Section 3 here would have made it so that when FOX decided to cancel Firefly Joss Whedon et al could have searched for a different studio to make Season 2 assuming that Joss Whedon et al agreed that the sale of Firefly included making more than one season. This would have made it so that movie studios have to work with their clients. When studios can deny an artist from making or distributing his/her/their work the economy and culture is hurt. There needs to be a way out of this for people like Joss Whedon who have their works denied. I would feel awful if I worked extremely hard to get a piece of art done writing plots and then be denied to perform my work, not to mention it would hurt me financially. It is also very mean spirited to the fans. This shouldn't be possible and hurts the economy because all of the sales and advertising from season 2 was lost. That is deadweight from copyright.

I have the rights go to the writer automatically (unless if he/she defers the rights to someone else) because it is easier than giving the right to all of the people who act in the play and it means that decisions can be made faster. The writer will have a vested interest in the production and distribution of the artwork and were the ones to create it originally. The other artists (actors etc.) who created the artwork can have shares of the art as they determine when they work and the copyright is attained, and this is designed so that if copyright transfers they keep their interests intact. Their stake in the artwork is permanent and may not be traded or sold. I envision this as a way that actors and the tech crew of movies and TV shows can have stakes in the art they make after it is published so they can get paid for their work as determined by their original agreement however they choose. I'm trying to be as flexible for them as possible while still making certain copyright holders need to be accountable to their agreement and people like Joss Whedon cannot be jerked around. I'm also shortening the length of copyright because if you can't make a profit in something over 50 years than it's not very popular, and such a long copyright term prevents derivatives from being made which is damaging to the economy and our culture because we are losing productivity and creativity.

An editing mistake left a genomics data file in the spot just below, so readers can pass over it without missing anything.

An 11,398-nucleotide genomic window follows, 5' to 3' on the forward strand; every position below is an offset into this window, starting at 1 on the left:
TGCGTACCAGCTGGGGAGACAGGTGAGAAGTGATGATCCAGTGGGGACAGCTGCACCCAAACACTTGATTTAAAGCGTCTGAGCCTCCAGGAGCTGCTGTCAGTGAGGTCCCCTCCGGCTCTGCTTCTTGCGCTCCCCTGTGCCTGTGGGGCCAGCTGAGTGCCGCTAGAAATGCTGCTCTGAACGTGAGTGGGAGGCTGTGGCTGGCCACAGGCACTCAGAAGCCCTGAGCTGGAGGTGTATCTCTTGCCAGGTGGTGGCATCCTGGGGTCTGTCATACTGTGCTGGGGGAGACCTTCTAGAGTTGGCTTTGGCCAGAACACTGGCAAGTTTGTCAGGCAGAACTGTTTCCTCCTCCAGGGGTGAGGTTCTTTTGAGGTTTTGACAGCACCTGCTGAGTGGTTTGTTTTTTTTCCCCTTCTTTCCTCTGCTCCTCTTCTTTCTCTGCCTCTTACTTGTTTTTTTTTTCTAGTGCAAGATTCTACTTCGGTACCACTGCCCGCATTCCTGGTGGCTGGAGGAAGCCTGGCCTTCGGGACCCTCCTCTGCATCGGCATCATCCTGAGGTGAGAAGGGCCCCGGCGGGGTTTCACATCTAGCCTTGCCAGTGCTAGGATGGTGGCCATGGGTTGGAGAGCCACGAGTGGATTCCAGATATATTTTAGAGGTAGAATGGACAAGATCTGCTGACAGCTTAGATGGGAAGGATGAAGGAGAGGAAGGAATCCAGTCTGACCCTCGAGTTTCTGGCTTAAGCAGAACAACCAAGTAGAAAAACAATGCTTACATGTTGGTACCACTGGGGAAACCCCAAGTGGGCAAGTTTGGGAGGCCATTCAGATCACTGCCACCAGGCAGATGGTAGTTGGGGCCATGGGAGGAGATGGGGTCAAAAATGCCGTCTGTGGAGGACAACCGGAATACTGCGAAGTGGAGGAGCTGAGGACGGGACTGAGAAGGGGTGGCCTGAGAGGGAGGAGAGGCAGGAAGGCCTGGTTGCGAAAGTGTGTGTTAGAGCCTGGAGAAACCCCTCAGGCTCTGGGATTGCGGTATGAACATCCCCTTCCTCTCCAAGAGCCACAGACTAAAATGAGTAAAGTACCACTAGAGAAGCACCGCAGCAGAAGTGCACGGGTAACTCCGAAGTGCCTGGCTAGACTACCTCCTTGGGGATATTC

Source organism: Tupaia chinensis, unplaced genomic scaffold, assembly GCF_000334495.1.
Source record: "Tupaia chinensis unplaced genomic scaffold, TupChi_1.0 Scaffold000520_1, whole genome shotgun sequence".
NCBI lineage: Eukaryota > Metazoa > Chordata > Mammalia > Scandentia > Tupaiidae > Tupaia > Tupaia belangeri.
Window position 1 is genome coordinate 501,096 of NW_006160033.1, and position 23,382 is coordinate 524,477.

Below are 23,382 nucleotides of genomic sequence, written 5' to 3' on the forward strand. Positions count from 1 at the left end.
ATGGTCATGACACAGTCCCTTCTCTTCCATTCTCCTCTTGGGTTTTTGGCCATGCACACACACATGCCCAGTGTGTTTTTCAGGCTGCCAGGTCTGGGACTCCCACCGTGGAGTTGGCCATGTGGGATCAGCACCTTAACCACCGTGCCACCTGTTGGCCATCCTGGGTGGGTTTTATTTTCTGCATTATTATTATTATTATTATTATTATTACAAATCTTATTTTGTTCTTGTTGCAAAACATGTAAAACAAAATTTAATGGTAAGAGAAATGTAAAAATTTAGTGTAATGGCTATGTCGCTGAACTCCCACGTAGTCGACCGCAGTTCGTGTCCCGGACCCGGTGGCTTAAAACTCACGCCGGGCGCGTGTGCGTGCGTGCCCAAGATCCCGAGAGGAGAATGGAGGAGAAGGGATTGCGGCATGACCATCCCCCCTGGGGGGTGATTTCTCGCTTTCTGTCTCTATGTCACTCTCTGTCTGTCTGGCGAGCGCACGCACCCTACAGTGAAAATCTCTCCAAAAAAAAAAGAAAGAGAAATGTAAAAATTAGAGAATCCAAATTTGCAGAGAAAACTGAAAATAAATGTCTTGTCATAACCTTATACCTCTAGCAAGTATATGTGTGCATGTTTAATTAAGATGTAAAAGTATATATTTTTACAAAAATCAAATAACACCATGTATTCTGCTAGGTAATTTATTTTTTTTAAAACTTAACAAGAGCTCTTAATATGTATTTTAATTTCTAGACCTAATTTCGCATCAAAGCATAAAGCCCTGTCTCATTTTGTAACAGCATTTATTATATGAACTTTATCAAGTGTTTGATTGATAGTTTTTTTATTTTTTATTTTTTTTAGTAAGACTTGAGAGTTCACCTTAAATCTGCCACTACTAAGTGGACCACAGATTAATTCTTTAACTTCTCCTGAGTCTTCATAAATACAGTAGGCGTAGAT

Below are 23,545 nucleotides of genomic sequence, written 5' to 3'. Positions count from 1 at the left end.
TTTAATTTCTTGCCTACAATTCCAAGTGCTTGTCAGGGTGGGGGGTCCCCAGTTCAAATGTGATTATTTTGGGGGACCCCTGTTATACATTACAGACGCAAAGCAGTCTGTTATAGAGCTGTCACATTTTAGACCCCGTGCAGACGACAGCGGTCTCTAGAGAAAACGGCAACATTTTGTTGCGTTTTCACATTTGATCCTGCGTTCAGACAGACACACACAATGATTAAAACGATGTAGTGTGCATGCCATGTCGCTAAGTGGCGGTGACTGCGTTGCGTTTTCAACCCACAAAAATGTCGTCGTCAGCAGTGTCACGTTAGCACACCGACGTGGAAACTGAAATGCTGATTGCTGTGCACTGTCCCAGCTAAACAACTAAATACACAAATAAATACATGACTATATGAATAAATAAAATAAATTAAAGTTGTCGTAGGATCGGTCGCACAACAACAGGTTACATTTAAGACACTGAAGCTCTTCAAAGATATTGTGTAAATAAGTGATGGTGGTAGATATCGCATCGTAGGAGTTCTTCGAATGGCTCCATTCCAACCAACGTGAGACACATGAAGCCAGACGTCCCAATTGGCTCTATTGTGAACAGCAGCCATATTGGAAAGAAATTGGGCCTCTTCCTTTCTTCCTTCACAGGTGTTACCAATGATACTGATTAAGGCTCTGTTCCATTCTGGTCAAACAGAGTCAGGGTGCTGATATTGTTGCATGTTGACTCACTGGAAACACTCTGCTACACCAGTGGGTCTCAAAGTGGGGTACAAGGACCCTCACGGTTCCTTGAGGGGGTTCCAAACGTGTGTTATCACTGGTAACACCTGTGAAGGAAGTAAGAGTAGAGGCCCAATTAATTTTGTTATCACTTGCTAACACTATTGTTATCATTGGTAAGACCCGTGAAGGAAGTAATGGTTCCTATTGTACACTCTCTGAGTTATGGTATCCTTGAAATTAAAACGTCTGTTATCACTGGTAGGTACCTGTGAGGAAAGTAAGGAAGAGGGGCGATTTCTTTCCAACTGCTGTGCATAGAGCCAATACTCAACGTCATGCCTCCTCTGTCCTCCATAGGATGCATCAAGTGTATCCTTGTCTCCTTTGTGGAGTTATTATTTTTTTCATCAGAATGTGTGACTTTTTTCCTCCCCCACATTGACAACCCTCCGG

Long live Serenity!